This post provided by Howard Tech Advsors
Have you ever signed up or logged in to an app and bypassed creating a new account by using your Facebook account? Most likely, you were in such a rush to create an account with this third party app that you just kept clicking “Ok” and “Next” through the instructions. When you use your Facebook account to sign up for another app, you are giving that app access to the information in your Facebook account. This can include your friends, your location, your work, your photos, your groups, your birthday, and even your contact information.
If you haven’t reviewed these apps, now is as good a time as ever to look at what apps can access this information.
HOW TO LOOK AT YOUR THIRD PARTY APPS
Once in Facebook, click on the down arrow next to the question mark in the upper righthand corner. Then, click on Settings. In the left, you will see towards the bottom of the list, “Apps.” When you click on “Apps,” you’ll see all of the apps you have permitted access to your Facebook account. By default, “your name, profile picture, cover photo, gender, networks, username, and user id are always publicly available to both people and apps.” (Learn why here.) Some of the apps require this information. You can select what other information you give the apps access to, including your friends list, birthday, education history, hometown, and current city.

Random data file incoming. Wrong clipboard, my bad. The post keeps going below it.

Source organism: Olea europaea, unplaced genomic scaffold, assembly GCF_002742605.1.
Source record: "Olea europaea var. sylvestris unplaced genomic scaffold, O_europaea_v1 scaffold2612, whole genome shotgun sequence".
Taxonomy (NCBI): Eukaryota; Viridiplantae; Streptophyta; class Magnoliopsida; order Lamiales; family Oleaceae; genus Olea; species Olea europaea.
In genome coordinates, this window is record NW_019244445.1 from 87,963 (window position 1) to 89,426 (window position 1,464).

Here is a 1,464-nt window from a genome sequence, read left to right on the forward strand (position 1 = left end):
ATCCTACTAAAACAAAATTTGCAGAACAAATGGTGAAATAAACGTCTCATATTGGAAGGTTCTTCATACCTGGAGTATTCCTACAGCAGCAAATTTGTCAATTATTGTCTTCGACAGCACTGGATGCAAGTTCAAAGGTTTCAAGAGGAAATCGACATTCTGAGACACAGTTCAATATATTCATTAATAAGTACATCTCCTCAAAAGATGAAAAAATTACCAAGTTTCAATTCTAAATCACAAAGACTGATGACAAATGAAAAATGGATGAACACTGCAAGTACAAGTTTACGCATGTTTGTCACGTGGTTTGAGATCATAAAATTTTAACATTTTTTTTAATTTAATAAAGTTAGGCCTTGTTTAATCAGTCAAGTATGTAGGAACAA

CHANGE WHO CAN SEE THE APPS YOU USE
At a minimum, you should edit your “App visibility” settings or who on Facebook can see which apps you use. This is important in protecting your identity, especially if some of your apps have confidential information. If you are searching for vacation rentals on AirBnB, you may not want the “Public” to know you are planning a 2-week vacation to backpack through Europe. You can tighten the security settings to “Only Me.” For apps such as Instagram, you want your friends to see your photos, so you can loosen the visibility settings to “Friends.”
DISCONNECT FROM ANY APPS YOU DON’T USE
This is the easiest and safest practice. If you aren’t using and don’t plan on using it in the near future, simply remove it. In the future, you may be prompted to create an account with the app. Maybe your perspective will differ from before and you’ll be intentional with your app selection.
BE (MORE) IN CONTROL OF YOUR PRIVACY
Nobody really knows where your information goes once you click, “Like,” or connect. Even if you read through the many, many, many pages of every security policy from every app, tool, website, and third party vendor, you still can’t be 100% certain your data isn’t spinning off in to some cosmic database for anyone and everyone to view. Take ownership of your privacy by being intentional with what accounts you create. Anything worth having (access to) takes time and shouldn’t be done hastily.
“What apps have your personal information?” posted by Howard Tech Advisors By: Michelle Pelszynski on March 22, 2018